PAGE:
What are you working on now?

I must get on with writing the second book in the Soul Destruction series. I began writing book two some time ago, but then became sidetracked with Soul Destruction Diary, a spin-off series to Soul Destruction that I started writing on my blog last year. Currently, my time is spent a great deal in non-fiction for human rights campaigning and activism. The Merseyside model, treating crimes against people in prostitution as hate crimes, is something I would like to see become UK wide. More about that campaign can be read here and for anyone in the UK, please sign and share the HM Government e-petition here

What do you draw on for inspiration?

Mostly my own life, which has been rather colourful as well as tragic. I like stealing things from other people too, words and phrases or anecdotes that I can turn into something else. There’s a funny story, which wasn’t funny at all at the time, that I’ve been thinking I’d like to use in my next novel. I had a boyfriend when I was seventeen and I don’t think he could find a way to break up with me. So insanely he told me he was dying and only had a short time to live. We’re friends on Facebook and Twitter now - he didn’t die, and he apologised and made a kind gesture to try to make up for it. But back then (more than twenty years ago) I was completely heartbroken. I was besotted with him. And apart from the time (perhaps a couple of years or more!) it took me to get over him, he also left me with the bill to pay the rent on the digs we’d been staying in.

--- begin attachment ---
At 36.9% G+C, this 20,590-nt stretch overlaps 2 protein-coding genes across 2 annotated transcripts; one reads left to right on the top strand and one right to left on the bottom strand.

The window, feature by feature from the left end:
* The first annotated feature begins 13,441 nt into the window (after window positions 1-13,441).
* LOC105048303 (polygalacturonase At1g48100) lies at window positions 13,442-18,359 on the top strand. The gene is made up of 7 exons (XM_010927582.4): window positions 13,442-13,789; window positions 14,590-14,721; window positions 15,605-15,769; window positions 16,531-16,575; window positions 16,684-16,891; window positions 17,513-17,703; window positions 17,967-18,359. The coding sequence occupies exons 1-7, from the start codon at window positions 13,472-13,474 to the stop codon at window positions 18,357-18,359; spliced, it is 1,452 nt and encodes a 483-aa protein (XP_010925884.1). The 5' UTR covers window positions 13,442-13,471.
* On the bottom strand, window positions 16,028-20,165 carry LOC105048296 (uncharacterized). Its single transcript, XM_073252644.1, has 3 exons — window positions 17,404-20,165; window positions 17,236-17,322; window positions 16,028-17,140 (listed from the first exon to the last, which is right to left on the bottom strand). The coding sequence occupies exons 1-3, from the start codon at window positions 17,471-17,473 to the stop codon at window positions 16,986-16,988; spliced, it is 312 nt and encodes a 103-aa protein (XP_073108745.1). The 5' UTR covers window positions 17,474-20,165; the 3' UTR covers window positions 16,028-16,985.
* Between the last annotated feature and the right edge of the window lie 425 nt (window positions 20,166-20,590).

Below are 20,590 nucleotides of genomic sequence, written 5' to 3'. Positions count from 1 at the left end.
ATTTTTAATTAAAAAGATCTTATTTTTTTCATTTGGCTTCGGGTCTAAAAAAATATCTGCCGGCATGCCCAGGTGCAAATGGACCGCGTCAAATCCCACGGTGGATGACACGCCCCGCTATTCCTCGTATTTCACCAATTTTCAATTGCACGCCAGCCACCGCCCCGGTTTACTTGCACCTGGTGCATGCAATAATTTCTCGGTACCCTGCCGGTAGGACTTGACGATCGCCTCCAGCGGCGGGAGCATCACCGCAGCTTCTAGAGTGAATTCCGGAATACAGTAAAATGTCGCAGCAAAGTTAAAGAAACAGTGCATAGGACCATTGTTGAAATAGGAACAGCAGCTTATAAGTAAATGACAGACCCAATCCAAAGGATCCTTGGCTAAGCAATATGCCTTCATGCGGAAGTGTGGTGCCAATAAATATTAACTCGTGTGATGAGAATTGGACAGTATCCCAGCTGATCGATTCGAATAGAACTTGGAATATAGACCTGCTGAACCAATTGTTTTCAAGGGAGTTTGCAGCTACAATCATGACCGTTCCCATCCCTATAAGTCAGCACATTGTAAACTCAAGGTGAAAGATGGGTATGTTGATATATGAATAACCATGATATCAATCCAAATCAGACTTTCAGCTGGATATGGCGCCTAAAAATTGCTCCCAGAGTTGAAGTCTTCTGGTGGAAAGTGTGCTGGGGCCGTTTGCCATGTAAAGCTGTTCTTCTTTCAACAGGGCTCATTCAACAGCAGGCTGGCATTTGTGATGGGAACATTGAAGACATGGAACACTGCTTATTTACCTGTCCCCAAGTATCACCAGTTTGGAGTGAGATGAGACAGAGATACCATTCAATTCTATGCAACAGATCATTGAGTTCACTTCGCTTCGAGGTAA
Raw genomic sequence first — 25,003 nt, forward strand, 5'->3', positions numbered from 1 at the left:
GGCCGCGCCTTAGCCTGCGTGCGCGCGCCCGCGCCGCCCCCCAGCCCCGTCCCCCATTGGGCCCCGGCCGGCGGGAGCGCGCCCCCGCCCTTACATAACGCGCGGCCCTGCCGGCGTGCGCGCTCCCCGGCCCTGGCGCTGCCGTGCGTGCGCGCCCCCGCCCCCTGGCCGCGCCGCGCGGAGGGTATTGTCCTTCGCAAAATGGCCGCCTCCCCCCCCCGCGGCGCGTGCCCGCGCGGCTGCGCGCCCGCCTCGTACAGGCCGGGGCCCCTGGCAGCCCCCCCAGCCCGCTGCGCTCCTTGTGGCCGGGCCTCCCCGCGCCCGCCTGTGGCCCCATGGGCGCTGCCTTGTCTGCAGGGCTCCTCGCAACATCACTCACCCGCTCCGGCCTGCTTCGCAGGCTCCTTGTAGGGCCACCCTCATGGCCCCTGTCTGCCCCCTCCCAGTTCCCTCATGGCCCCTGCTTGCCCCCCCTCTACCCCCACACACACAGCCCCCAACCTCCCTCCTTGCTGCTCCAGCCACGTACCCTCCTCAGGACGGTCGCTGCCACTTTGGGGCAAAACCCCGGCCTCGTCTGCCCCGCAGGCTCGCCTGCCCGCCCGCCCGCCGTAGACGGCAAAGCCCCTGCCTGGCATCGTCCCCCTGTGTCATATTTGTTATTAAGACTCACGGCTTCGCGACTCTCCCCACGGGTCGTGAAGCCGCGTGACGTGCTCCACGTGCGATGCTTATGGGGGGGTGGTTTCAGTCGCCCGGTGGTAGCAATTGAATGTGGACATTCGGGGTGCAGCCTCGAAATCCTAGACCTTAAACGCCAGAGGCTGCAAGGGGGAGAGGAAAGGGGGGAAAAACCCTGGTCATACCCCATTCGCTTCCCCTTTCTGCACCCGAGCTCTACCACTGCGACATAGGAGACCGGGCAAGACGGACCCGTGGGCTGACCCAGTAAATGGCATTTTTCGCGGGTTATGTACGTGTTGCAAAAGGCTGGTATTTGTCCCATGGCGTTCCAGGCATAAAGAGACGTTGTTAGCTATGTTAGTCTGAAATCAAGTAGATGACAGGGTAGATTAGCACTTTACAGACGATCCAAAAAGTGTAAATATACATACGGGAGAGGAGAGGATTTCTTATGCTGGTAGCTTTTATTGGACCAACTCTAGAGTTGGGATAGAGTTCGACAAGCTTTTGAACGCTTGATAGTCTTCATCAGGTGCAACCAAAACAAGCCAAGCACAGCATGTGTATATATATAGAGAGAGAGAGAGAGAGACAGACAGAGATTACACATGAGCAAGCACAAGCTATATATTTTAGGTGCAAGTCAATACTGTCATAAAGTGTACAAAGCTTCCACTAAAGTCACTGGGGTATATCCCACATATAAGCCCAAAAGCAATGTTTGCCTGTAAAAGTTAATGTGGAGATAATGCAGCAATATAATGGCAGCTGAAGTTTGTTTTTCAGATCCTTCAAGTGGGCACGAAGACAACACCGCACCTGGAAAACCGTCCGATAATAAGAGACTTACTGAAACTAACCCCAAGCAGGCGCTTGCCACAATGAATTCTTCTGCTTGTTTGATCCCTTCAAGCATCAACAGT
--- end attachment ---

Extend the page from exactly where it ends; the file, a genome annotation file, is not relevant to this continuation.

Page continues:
Please tell me anything else you'd like the reader to know about you.